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NCAA Basketball Plans & Covid Condolences For Some DBR Readers

Gonzaga v North Carolina
GLENDALE, AZ - APRIL 03: Confetti covers the Final Four logo after the North Carolina Tar Heels defeated the Gonzaga Bulldogs during the 2017 NCAA Men’s Final Four National Championship game at University of Phoenix Stadium on April 3, 2017 in Glendale, Arizona. The Tar Heels defeated the Bulldogs 71-65.
Photo by Ronald Martinez/Getty Images

We more or less have an idea about the NCAA and fall sports now, but what about basketball? When will be able to watch what Shooter in Hoosiers called “the greatest game ever invented“ begin?

Well about that.

There are several options now according to Matt Norlander over at

Option 1

  • First practices allowed: Sept. 29
  • First day of season: Nov. 10 (No change to start of season)

Option 2

  • First practices allowed: Oct. 9
  • First day of season: Nov. 20

Option 3

  • First practices allowed: Oct. 14
  • First day of season: Nov. 25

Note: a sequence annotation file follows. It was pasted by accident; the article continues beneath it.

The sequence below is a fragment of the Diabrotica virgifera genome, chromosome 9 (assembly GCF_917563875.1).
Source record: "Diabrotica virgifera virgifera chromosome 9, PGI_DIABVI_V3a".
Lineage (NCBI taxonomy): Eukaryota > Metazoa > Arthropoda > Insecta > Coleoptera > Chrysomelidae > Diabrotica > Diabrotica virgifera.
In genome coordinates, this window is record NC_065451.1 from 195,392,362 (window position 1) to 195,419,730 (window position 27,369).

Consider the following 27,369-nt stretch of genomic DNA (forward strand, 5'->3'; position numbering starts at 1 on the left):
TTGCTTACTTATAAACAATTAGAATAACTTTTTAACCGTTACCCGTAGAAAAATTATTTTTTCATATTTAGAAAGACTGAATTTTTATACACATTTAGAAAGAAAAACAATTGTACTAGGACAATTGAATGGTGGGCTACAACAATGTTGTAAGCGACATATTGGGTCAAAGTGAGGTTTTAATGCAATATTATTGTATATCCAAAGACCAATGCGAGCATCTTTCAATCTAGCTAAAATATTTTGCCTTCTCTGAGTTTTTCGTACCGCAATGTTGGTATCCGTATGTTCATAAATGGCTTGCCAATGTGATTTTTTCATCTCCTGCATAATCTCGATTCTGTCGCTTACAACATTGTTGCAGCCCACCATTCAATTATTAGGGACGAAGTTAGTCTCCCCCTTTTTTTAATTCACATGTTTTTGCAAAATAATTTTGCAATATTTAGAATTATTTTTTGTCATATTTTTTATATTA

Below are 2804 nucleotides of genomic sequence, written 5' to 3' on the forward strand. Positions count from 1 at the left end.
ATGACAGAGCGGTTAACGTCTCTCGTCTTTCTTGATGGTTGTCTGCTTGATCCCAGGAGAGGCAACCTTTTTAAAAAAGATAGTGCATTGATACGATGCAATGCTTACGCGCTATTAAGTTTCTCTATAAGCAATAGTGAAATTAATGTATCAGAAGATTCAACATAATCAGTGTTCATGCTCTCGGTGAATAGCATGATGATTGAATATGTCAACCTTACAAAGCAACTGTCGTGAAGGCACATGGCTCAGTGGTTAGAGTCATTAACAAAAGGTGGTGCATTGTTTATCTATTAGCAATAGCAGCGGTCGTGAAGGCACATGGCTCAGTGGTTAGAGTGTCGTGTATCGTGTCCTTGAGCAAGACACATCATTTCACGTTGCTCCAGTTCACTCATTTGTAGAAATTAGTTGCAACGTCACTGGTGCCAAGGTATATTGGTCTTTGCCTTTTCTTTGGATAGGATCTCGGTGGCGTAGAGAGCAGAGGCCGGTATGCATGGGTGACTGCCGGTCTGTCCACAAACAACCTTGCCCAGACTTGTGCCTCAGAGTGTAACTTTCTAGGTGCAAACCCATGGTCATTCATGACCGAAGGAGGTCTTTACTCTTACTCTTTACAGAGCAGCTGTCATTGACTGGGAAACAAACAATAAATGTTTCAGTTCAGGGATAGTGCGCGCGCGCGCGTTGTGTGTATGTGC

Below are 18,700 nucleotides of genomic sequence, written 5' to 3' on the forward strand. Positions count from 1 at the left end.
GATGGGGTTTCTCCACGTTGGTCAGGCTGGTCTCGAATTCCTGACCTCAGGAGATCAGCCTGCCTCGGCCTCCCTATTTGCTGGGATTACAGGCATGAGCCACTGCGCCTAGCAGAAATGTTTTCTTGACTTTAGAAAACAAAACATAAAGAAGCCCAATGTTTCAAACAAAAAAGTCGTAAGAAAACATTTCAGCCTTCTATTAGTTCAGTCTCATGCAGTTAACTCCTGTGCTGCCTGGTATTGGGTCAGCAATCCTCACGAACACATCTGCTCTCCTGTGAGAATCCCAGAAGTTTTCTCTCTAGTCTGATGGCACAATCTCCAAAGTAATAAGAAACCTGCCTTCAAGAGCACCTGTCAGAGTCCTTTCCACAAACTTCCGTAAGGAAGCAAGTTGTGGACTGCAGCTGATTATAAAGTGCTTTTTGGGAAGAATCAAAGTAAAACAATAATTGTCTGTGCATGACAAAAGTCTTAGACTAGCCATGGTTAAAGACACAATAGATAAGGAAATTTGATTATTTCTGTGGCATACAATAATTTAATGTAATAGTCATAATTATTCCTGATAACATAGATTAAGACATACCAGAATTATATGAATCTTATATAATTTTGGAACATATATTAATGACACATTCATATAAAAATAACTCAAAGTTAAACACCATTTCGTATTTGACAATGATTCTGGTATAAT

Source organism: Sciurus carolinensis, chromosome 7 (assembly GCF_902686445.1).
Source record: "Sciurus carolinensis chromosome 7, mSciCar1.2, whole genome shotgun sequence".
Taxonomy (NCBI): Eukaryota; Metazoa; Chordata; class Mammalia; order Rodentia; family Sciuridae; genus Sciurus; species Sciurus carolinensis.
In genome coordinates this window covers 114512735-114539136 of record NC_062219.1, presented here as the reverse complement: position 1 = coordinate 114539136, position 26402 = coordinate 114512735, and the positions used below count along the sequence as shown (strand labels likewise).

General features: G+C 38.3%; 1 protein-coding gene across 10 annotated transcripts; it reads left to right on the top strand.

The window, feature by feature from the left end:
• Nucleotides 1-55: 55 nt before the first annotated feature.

Option 4

  • First practices allowed: Oct. 24
  • First day of season: Dec. 4

If none of this seems workable then it could be pushed back to January or, obviously, just called off completely.

For people like us, missing football is a drag but basketball? Missing basketball season?

Heartbreaking. Inexplicable.

Covid keeps taking things away from us but none are more important than the people we love which puts basketball in its proper perspective. We can live without it if we have to; of course we can. We can come back to it. It’s not like the game is going to go away.

Some things do, though, including good and worthy folk.

So many people have lost loved ones, including one of our earliest readers, Ann Ferrell Quillen and her nephew Cliff, who also reads here. Cliff’s father and Anne’s brother, Henry C. Ferrell, Jr. was claimed this week by the virus.

We’ve gotten to know a few Ferrells and they’re all wonderful people which means Henry was bound to have been as well. We’re so sorry this has been visited on them. Our deepest condolences to Anne and Cliff and their families and to any of you who have lost loved ones to the pandemic.

Work continues on it obviously and we would like to point out to anyone who hasn’t considered this that this is not like any pandemic that has come before. We don’t mean medically - they’ve all been different in one way or another naturally - but rather in terms of human capacity and ingenuity.

If it hasn’t occurred to you, and it took a good while for it to happen here, we, meaning humanity, can use the Internet to do things that were inconceivable only a few years ago.